Crude oil futures traded higher on Thursday morning as the developments in the global market indicated a tightening of supplies in spite of the economic slowdown in some countries.
At 10.01 am on Thursday, October Brent oil futures were at $101.85, up by 0.62 per cent; and September crude oil futures on WTI were at $95.36, up by 0.50 per cent.
September crude oil futures were trading at ₹7,614 on Multi Commodity Exchange (MCX) in the initial trading hour of Thursday morning against the previous close of ₹7,536, up by 1.04 per cent; and October futures were trading at ₹7,592 as against the previous close of ₹7,512, up by 1.06 per cent.
Saudi Arabia’s statement earlier this week on the probable production output cut by OPEC (Organization of the Petroleum Exporting Countries) and its allies, known as OPEC+, helped boost price of the commodity during the week.
Market reports now indicate that such production cuts may coincide with a return of Iranian oil to the market. This follows Wednesday’s response by the US to Iran and the European Union over reviving the 2015 nuclear deal. Any revival of the deal will help supply crude oil from Iran to the global market. Iran is now facing sanctions from US and other western nations, and the revival of the deal will help lift the sanctions on it.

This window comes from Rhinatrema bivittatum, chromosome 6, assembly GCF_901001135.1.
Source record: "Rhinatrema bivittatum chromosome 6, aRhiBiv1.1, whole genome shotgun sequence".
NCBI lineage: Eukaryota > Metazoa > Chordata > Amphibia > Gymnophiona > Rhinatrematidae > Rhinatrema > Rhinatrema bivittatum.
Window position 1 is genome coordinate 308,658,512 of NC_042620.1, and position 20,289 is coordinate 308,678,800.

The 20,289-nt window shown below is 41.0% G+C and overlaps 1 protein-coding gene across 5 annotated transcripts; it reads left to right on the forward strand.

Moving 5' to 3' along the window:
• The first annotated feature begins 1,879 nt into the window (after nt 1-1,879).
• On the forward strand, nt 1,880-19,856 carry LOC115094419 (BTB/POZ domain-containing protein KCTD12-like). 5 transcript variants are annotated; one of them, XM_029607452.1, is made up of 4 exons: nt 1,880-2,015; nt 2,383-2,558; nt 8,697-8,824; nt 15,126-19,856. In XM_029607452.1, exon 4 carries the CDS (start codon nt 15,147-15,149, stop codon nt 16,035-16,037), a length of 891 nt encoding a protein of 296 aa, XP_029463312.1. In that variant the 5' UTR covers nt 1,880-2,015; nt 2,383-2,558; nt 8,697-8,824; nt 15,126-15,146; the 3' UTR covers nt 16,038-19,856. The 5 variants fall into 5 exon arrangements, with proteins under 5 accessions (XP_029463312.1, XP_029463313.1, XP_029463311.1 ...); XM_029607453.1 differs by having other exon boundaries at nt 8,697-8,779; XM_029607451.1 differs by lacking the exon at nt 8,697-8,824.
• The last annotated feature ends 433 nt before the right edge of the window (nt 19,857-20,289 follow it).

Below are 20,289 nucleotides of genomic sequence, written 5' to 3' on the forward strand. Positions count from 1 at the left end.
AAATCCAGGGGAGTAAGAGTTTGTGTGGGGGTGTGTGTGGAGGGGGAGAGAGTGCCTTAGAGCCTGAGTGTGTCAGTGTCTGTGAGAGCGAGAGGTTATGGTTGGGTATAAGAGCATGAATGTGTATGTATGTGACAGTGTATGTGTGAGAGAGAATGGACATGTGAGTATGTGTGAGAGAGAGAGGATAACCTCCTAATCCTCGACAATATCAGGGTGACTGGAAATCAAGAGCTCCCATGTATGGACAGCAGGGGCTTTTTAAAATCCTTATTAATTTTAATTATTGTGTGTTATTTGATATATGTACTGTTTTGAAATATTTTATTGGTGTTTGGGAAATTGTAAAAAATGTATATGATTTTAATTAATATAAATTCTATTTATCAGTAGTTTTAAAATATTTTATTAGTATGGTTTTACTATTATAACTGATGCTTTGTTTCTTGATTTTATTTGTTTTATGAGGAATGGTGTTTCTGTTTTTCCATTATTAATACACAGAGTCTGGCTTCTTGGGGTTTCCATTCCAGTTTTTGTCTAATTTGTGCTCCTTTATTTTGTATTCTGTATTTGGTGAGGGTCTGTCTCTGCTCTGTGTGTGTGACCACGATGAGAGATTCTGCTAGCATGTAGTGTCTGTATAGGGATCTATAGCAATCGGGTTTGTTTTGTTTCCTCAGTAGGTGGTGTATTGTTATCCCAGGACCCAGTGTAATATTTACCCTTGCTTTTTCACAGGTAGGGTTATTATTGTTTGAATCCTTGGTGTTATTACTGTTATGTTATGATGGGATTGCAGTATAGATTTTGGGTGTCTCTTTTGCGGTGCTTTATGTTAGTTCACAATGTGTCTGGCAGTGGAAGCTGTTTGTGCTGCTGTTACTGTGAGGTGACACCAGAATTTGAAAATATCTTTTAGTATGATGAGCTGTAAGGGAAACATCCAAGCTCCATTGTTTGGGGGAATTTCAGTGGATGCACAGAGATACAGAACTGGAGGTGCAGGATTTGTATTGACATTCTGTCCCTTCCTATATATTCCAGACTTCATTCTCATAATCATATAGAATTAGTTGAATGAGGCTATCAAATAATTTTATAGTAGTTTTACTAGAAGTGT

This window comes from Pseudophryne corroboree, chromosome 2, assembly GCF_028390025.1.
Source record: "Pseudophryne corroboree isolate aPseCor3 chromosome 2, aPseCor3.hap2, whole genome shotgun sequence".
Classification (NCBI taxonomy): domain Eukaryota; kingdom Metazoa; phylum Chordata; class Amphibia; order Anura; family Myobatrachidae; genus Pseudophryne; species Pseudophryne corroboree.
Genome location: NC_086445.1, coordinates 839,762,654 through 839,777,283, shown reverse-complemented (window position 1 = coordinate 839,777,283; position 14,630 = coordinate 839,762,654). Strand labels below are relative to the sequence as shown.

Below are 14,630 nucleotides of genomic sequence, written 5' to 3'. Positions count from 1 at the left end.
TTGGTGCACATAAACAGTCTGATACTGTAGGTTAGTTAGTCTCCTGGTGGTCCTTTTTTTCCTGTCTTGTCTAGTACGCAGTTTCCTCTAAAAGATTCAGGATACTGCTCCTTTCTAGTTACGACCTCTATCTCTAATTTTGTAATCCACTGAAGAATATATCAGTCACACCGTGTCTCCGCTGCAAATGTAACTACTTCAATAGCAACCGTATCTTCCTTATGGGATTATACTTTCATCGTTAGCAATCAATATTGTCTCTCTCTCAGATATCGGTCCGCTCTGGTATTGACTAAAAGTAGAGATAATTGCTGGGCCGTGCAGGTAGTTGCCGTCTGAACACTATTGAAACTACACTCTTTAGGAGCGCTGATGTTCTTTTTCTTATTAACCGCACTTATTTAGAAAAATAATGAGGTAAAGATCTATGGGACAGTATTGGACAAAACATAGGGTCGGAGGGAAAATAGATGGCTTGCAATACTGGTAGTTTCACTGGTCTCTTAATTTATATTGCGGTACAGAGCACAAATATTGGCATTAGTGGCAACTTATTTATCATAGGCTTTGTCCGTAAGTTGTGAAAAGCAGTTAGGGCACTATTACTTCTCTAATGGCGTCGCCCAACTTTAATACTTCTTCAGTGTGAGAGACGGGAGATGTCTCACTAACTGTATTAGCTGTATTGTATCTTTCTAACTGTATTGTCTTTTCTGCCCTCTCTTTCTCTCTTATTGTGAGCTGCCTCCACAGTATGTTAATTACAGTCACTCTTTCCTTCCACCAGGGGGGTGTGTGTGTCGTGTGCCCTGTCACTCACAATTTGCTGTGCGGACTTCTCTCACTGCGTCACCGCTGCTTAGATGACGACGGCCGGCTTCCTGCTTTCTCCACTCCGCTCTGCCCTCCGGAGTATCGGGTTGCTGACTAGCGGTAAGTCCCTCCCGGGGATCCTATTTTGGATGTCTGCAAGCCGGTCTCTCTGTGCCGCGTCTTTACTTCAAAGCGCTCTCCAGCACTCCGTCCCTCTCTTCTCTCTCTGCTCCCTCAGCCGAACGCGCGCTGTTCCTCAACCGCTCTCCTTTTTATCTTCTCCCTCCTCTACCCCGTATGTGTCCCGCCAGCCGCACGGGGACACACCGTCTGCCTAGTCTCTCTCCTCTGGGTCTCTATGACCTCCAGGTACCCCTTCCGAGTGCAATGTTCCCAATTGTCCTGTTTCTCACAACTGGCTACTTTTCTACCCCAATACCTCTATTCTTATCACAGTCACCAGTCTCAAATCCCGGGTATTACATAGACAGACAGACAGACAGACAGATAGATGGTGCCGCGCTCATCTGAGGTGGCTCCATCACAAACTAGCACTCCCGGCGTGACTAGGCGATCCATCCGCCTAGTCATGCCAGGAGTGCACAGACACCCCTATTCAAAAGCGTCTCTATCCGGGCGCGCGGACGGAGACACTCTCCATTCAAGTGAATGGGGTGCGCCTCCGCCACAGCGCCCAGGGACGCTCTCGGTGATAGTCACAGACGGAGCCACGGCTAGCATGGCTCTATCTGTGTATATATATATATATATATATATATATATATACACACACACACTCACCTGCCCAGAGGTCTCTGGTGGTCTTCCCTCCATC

Added to this, the decline in the crude oil inventories in the US for the week ending August 19 also helped boost the price of the commodity.
The petroleum status report of the US EIA (Energy Information Administration) for the week ending August 19, which was released on August 24, showed that the US commercial crude oil inventories (excluding those in the strategic petroleum reserve) decreased by 3.3 million barrels from the previous week. At 421.7 million barrels, US crude oil inventories were about 6 per cent below the five-year average for this time of year. Market analysts pointed out that the decline in the crude oil inventories was due to the increase in the US crude export to other countries.
However, there was lack of demand for petroleum products in the US market. Total products supplied over the last four-week period averaged 20 million barrels a day, down by 4.7 per cent from the same period last year.
Over the past four weeks, motor gasoline product supplied in the US averaged 8.9 million barrels a day, down by 7 per cent from the same period last year. Distillate fuel product supplied averaged 3.9 million barrels a day over the past four weeks, down by 2.3 per cent from the same period last year.
Dhaniya turns cool
September natural gas futures were trading at ₹736 on MCX in the initial trading hour of Thursday morning against the previous close of ₹742, down by 0.81 per cent.
On the National Commodities and Derivatives Exchange (NCDEX), September steel long futures were trading at ₹50,270 in the initial trading hour of Thursday morning against the previous close of ₹50,820, down by 1.08 per cent.
September dhaniya contracts were trading at ₹11,222 on NCDEX in the initial trading hour of Thursday morning against the previous close of ₹11,286, down by 0.57 per cent.